Design concepts for portable, rapidly deployable Ebola virus treatment clinics created by Texas A&M Master of Architecture students will be unveiled at a 2 p.m. Wednesday, Sept. 24 presentation on the fourth floor of the Langford Architecture Center’s Building A on the Texas A&M campus.
“The current pandemic in western Africa underscores the need for these inexpensive, easily erected modular facilities where patients inflicted with the Ebola virus or other infectious diseases can be treated while isolated from the general population,” said George J. Mann, holder of the Skaggs Professorship in Health Facilities Design and director of the graduate architecture studio that undertook the project.
Such modules, he said, could be dismantled and strategically stored at transportation hubs for rapid deployment and assembly in crisis areas. To that end, students’ designed the modules, to fit comfortably in shipping containers and airplane cargo holds, and light enough to be transported by helicopter to more remote locations.
The designs also minimize the tools required for constructing the modules onsite. One student, Mann said, used an accordion concept, in which modules could be expanded for use and compressed for storage or transport. Another design was held together with Velcro fasteners strengthened by straps.
The region’s hot, rainy weather is addressed in another student’s design that employs a double shell exterior to minimize interior heat and a pitched roof for channeling heavy rainfall.
Health care professionals who advised the students included P.K. Carlton, Jr., former surgeon general of the U.S. Air Force; Dr. Eric Wilke, health authority for the Brazos County Health Department; Mike Paulas, emergency preparedness and response coordinator for the BCHD and retired Air Force Major General Annette Sobel, a specialist in global disease surveillance.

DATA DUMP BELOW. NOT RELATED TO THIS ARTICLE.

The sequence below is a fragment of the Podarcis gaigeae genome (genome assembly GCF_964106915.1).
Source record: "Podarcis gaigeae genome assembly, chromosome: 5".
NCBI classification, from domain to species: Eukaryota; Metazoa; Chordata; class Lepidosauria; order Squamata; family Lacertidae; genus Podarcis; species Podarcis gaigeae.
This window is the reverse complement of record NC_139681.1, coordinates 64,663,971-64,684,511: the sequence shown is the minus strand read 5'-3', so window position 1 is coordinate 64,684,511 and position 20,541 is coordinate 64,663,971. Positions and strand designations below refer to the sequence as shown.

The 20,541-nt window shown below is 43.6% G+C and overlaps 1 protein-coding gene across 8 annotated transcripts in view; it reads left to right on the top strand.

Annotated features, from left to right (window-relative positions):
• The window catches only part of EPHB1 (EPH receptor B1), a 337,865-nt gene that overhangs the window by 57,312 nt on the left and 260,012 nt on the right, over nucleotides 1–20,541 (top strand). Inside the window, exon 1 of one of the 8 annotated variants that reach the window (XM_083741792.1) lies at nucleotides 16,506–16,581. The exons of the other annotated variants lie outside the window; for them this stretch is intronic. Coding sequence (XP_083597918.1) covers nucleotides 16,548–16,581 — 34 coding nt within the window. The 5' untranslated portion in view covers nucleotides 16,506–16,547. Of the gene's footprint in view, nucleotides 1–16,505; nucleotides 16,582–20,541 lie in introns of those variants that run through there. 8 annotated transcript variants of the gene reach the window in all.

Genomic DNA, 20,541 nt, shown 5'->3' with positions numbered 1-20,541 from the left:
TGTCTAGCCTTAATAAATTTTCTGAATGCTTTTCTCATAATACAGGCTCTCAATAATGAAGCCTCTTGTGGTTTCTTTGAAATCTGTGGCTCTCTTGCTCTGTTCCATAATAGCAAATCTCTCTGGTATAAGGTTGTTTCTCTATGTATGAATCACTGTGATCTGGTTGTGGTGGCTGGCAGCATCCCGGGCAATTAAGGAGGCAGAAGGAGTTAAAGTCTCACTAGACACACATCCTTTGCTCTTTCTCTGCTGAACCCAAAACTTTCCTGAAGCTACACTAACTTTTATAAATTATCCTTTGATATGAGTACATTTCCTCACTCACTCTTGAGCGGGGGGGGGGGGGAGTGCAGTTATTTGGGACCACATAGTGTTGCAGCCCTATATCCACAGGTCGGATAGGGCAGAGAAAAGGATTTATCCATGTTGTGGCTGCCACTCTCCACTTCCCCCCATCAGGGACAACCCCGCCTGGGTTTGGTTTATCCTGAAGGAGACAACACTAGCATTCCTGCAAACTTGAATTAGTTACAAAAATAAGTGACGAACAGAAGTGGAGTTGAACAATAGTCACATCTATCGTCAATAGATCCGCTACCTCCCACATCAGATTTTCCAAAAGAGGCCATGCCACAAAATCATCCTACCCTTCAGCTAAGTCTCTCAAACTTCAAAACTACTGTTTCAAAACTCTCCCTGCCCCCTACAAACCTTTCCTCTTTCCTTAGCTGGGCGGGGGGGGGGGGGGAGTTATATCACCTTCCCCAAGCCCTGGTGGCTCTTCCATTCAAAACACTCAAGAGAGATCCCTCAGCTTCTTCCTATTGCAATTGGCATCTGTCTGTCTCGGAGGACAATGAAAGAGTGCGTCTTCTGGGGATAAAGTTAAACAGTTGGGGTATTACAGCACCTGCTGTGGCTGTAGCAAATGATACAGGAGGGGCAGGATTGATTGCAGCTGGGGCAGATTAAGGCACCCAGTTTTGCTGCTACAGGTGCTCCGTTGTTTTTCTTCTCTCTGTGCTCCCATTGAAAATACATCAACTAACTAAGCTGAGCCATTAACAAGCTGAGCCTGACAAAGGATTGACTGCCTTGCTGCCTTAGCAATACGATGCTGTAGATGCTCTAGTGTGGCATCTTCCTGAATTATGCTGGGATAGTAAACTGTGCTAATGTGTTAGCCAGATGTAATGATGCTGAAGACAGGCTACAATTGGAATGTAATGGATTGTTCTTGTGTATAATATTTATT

This article was originally published in the College of Architecture’s newsletter ArchOne.
You can support the College of Architecture’s Ebola treatment clinic design project with a gift of endowment to the Texas A&M Foundation.
Assistant Vice President for Development
College of Architecture
COLLEGE STATION – Genes, whether from apes or the trees they live in, are the storytellers of the origins of a species, according to a Texas A&M University ecosystem science and management assistant professor in College Station.
Dr. Claudio Casola, in his first year at Texas A&M as a forest genomicist, analyzes large molecular data sets — mainly DNA sequences of genomes — to determine patterns of gene evolution.
Casola said genes are DNA strings containing the basic information to build and maintain cells, tissues and essentially the whole organism. And, his interest is in understanding the specific role of each gene and how the genes in different species originated and function – regardless of species.
Recently, his research on DNA was included in articles being published in two different journals, Nature and Nature Genetics.
The two articles describe the sequencing and analysis of several primate genomes. The Nature paper concerns gibbons, while the Nature Genetics paper is about the common marmoset, a small South American monkey important to biomedical research.
While he has published and presented research focused on a variety of genomic analyses of animals, plants and fungi genomes, Casola’s current position is specifically aimed at understanding the genetics and genomics of pine trees and other economically and ecologically relevant tree species, especially in the U.S. and Texas.